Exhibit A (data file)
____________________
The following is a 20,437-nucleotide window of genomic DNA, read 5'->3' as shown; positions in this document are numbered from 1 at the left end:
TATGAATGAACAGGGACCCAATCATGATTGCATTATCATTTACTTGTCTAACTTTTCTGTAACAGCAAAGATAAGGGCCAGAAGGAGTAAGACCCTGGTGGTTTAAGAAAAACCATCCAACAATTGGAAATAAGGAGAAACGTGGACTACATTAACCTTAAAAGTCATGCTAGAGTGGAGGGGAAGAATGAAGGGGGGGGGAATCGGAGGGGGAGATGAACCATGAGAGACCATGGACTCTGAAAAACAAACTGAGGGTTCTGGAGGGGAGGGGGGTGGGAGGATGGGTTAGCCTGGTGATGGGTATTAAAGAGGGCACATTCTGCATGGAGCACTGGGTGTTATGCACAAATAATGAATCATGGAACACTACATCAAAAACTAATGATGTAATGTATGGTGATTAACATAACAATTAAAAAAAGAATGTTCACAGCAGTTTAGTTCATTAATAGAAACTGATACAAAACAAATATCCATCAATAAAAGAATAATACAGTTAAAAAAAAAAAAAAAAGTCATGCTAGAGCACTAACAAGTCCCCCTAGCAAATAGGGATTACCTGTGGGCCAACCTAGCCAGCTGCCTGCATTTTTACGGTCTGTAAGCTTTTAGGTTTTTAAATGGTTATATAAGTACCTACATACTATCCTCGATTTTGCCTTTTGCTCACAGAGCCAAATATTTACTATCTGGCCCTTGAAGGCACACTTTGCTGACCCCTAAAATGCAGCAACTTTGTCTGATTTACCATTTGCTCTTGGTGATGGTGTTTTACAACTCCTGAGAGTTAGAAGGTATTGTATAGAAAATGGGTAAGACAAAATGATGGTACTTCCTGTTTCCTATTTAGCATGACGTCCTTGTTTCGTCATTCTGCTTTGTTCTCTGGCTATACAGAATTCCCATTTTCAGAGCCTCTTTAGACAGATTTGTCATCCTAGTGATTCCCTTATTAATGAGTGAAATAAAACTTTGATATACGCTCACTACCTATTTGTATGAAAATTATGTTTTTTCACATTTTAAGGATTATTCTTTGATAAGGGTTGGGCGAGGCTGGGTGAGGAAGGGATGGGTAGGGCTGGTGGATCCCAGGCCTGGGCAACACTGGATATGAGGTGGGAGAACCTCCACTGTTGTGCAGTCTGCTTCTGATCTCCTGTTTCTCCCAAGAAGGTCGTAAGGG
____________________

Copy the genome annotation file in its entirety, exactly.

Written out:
The following is a 20,437-nucleotide window of genomic DNA, read 5'->3' as shown; positions in this document are numbered from 1 at the left end:
TATGAATGAACAGGGACCCAATCATGATTGCATTATCATTTACTTGTCTAACTTTTCTGTAACAGCAAAGATAAGGGCCAGAAGGAGTAAGACCCTGGTGGTTTAAGAAAAACCATCCAACAATTGGAAATAAGGAGAAACGTGGACTACATTAACCTTAAAAGTCATGCTAGAGTGGAGGGGAAGAATGAAGGGGGGGGGAATCGGAGGGGGAGATGAACCATGAGAGACCATGGACTCTGAAAAACAAACTGAGGGTTCTGGAGGGGAGGGGGGTGGGAGGATGGGTTAGCCTGGTGATGGGTATTAAAGAGGGCACATTCTGCATGGAGCACTGGGTGTTATGCACAAATAATGAATCATGGAACACTACATCAAAAACTAATGATGTAATGTATGGTGATTAACATAACAATTAAAAAAAGAATGTTCACAGCAGTTTAGTTCATTAATAGAAACTGATACAAAACAAATATCCATCAATAAAAGAATAATACAGTTAAAAAAAAAAAAAAAAGTCATGCTAGAGCACTAACAAGTCCCCCTAGCAAATAGGGATTACCTGTGGGCCAACCTAGCCAGCTGCCTGCATTTTTACGGTCTGTAAGCTTTTAGGTTTTTAAATGGTTATATAAGTACCTACATACTATCCTCGATTTTGCCTTTTGCTCACAGAGCCAAATATTTACTATCTGGCCCTTGAAGGCACACTTTGCTGACCCCTAAAATGCAGCAACTTTGTCTGATTTACCATTTGCTCTTGGTGATGGTGTTTTACAACTCCTGAGAGTTAGAAGGTATTGTATAGAAAATGGGTAAGACAAAATGATGGTACTTCCTGTTTCCTATTTAGCATGACGTCCTTGTTTCGTCATTCTGCTTTGTTCTCTGGCTATACAGAATTCCCATTTTCAGAGCCTCTTTAGACAGATTTGTCATCCTAGTGATTCCCTTATTAATGAGTGAAATAAAACTTTGATATACGCTCACTACCTATTTGTATGAAAATTATGTTTTTTCACATTTTAAGGATTATTCTTTGATAAGGGTTGGGCGAGGCTGGGTGAGGAAGGGATGGGTAGGGCTGGTGGATCCCAGGCCTGGGCAACACTGGATATGAGGTGGGAGAACCTCCACTGTTGTGCAGTCTGCTTCTGATCTCCTGTTTCTCCCAAGAAGGTCGTAAGGG